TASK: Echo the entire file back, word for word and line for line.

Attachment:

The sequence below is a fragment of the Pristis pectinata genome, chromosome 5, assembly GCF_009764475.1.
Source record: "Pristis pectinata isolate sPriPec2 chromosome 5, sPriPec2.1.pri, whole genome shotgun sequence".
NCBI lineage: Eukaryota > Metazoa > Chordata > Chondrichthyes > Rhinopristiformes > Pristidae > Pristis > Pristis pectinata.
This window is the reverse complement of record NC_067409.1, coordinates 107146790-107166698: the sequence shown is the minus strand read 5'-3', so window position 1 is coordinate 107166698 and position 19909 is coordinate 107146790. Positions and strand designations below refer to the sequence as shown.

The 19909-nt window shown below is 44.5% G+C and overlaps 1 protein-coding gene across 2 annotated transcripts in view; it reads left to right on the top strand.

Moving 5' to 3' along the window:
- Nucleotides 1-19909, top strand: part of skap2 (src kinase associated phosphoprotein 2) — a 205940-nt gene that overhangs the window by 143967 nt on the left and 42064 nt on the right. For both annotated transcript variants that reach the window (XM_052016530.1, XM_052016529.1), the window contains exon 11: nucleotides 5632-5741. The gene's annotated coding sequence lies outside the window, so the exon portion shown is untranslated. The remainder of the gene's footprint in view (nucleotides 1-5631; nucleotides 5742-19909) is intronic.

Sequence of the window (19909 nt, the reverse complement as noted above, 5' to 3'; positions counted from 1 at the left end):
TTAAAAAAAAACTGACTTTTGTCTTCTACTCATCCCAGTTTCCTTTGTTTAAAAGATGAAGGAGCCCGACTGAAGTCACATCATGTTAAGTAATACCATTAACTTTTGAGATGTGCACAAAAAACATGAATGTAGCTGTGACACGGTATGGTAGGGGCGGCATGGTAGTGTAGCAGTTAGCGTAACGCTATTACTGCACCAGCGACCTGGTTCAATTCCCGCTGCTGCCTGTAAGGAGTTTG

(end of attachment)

The sequence below is a fragment of the Pristis pectinata genome, chromosome 5, assembly GCF_009764475.1.
Source record: "Pristis pectinata isolate sPriPec2 chromosome 5, sPriPec2.1.pri, whole genome shotgun sequence".
NCBI lineage: Eukaryota > Metazoa > Chordata > Chondrichthyes > Rhinopristiformes > Pristidae > Pristis > Pristis pectinata.
This window is the reverse complement of record NC_067409.1, coordinates 107146790-107166698: the sequence shown is the minus strand read 5'-3', so window position 1 is coordinate 107166698 and position 19909 is coordinate 107146790. Positions and strand designations below refer to the sequence as shown.

The 19909-nt window shown below is 44.5% G+C and overlaps 1 protein-coding gene across 2 annotated transcripts in view; it reads left to right on the top strand.

Moving 5' to 3' along the window:
- Nucleotides 1-19909, top strand: part of skap2 (src kinase associated phosphoprotein 2) — a 205940-nt gene that overhangs the window by 143967 nt on the left and 42064 nt on the right. For both annotated transcript variants that reach the window (XM_052016530.1, XM_052016529.1), the window contains exon 11: nucleotides 5632-5741. The gene's annotated coding sequence lies outside the window, so the exon portion shown is untranslated. The remainder of the gene's footprint in view (nucleotides 1-5631; nucleotides 5742-19909) is intronic.

Sequence of the window (19909 nt, the reverse complement as noted above, 5' to 3'; positions counted from 1 at the left end):
TTAAAAAAAAACTGACTTTTGTCTTCTACTCATCCCAGTTTCCTTTGTTTAAAAGATGAAGGAGCCCGACTGAAGTCACATCATGTTAAGTAATACCATTAACTTTTGAGATGTGCACAAAAAACATGAATGTAGCTGTGACACGGTATGGTAGGGGCGGCATGGTAGTGTAGCAGTTAGCGTAACGCTATTACTGCACCAGCGACCTGGTTCAATTCCCGCTGCTGCCTGTAAGGAGTTTG